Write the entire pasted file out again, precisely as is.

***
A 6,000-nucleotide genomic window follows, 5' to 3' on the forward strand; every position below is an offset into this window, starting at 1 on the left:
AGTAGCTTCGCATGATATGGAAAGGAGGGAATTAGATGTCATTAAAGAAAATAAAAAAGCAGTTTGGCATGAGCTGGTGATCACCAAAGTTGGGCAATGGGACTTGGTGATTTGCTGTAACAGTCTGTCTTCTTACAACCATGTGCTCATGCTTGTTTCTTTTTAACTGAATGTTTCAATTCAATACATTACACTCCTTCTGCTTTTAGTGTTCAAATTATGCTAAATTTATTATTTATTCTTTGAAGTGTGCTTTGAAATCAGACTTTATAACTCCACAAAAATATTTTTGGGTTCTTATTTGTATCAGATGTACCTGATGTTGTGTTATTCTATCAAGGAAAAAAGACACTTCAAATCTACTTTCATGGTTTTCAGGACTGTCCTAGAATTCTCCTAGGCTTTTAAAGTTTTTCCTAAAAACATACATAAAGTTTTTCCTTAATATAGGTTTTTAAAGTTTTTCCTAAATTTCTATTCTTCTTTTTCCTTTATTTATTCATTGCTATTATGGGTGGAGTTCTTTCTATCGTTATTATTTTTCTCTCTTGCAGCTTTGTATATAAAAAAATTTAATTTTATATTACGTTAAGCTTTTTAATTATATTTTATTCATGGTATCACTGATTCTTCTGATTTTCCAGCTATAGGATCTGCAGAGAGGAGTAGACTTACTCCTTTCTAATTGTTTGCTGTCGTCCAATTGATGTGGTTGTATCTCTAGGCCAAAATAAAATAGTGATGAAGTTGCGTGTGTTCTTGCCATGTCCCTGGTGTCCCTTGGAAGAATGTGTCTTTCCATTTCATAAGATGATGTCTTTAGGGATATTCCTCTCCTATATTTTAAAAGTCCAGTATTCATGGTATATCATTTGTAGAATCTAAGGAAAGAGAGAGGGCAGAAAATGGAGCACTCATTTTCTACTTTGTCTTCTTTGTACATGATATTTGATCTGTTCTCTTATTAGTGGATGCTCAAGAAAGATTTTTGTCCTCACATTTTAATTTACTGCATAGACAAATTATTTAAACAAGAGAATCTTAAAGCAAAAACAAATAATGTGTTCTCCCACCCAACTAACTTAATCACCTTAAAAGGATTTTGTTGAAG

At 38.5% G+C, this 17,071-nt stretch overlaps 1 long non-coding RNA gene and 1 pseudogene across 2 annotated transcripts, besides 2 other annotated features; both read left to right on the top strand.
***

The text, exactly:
A 6,000-nucleotide genomic window follows, 5' to 3' on the forward strand; every position below is an offset into this window, starting at 1 on the left:
AGTAGCTTCGCATGATATGGAAAGGAGGGAATTAGATGTCATTAAAGAAAATAAAAAAGCAGTTTGGCATGAGCTGGTGATCACCAAAGTTGGGCAATGGGACTTGGTGATTTGCTGTAACAGTCTGTCTTCTTACAACCATGTGCTCATGCTTGTTTCTTTTTAACTGAATGTTTCAATTCAATACATTACACTCCTTCTGCTTTTAGTGTTCAAATTATGCTAAATTTATTATTTATTCTTTGAAGTGTGCTTTGAAATCAGACTTTATAACTCCACAAAAATATTTTTGGGTTCTTATTTGTATCAGATGTACCTGATGTTGTGTTATTCTATCAAGGAAAAAAGACACTTCAAATCTACTTTCATGGTTTTCAGGACTGTCCTAGAATTCTCCTAGGCTTTTAAAGTTTTTCCTAAAAACATACATAAAGTTTTTCCTTAATATAGGTTTTTAAAGTTTTTCCTAAATTTCTATTCTTCTTTTTCCTTTATTTATTCATTGCTATTATGGGTGGAGTTCTTTCTATCGTTATTATTTTTCTCTCTTGCAGCTTTGTATATAAAAAAATTTAATTTTATATTACGTTAAGCTTTTTAATTATATTTTATTCATGGTATCACTGATTCTTCTGATTTTCCAGCTATAGGATCTGCAGAGAGGAGTAGACTTACTCCTTTCTAATTGTTTGCTGTCGTCCAATTGATGTGGTTGTATCTCTAGGCCAAAATAAAATAGTGATGAAGTTGCGTGTGTTCTTGCCATGTCCCTGGTGTCCCTTGGAAGAATGTGTCTTTCCATTTCATAAGATGATGTCTTTAGGGATATTCCTCTCCTATATTTTAAAAGTCCAGTATTCATGGTATATCATTTGTAGAATCTAAGGAAAGAGAGAGGGCAGAAAATGGAGCACTCATTTTCTACTTTGTCTTCTTTGTACATGATATTTGATCTGTTCTCTTATTAGTGGATGCTCAAGAAAGATTTTTGTCCTCACATTTTAATTTACTGCATAGACAAATTATTTAAACAAGAGAATCTTAAAGCAAAAACAAATAATGTGTTCTCCCACCCAACTAACTTAATCACCTTAAAAGGATTTTGTTGAAG

At 38.5% G+C, this 17,071-nt stretch overlaps 1 long non-coding RNA gene and 1 pseudogene across 2 annotated transcripts, besides 2 other annotated features; both read left to right on the top strand.